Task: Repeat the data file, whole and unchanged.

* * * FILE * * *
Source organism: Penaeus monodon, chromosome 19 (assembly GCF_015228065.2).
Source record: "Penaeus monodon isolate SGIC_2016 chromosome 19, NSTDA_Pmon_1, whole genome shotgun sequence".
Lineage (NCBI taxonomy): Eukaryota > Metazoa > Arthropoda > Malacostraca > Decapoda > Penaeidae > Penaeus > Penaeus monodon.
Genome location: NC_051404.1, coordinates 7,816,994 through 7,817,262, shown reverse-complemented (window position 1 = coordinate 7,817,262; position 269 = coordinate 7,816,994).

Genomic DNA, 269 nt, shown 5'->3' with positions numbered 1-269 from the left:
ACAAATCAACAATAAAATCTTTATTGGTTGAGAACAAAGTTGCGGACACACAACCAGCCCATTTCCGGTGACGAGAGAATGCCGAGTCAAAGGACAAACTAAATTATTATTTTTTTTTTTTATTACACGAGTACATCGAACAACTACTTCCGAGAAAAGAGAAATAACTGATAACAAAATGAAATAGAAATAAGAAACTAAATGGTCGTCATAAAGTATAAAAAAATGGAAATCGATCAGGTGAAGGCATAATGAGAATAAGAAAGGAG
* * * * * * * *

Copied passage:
Source organism: Penaeus monodon, chromosome 19 (assembly GCF_015228065.2).
Source record: "Penaeus monodon isolate SGIC_2016 chromosome 19, NSTDA_Pmon_1, whole genome shotgun sequence".
Lineage (NCBI taxonomy): Eukaryota > Metazoa > Arthropoda > Malacostraca > Decapoda > Penaeidae > Penaeus > Penaeus monodon.
Genome location: NC_051404.1, coordinates 7,816,994 through 7,817,262, shown reverse-complemented (window position 1 = coordinate 7,817,262; position 269 = coordinate 7,816,994).

Genomic DNA, 269 nt, shown 5'->3' with positions numbered 1-269 from the left:
ACAAATCAACAATAAAATCTTTATTGGTTGAGAACAAAGTTGCGGACACACAACCAGCCCATTTCCGGTGACGAGAGAATGCCGAGTCAAAGGACAAACTAAATTATTATTTTTTTTTTTTATTACACGAGTACATCGAACAACTACTTCCGAGAAAAGAGAAATAACTGATAACAAAATGAAATAGAAATAAGAAACTAAATGGTCGTCATAAAGTATAAAAAAATGGAAATCGATCAGGTGAAGGCATAATGAGAATAAGAAAGGAG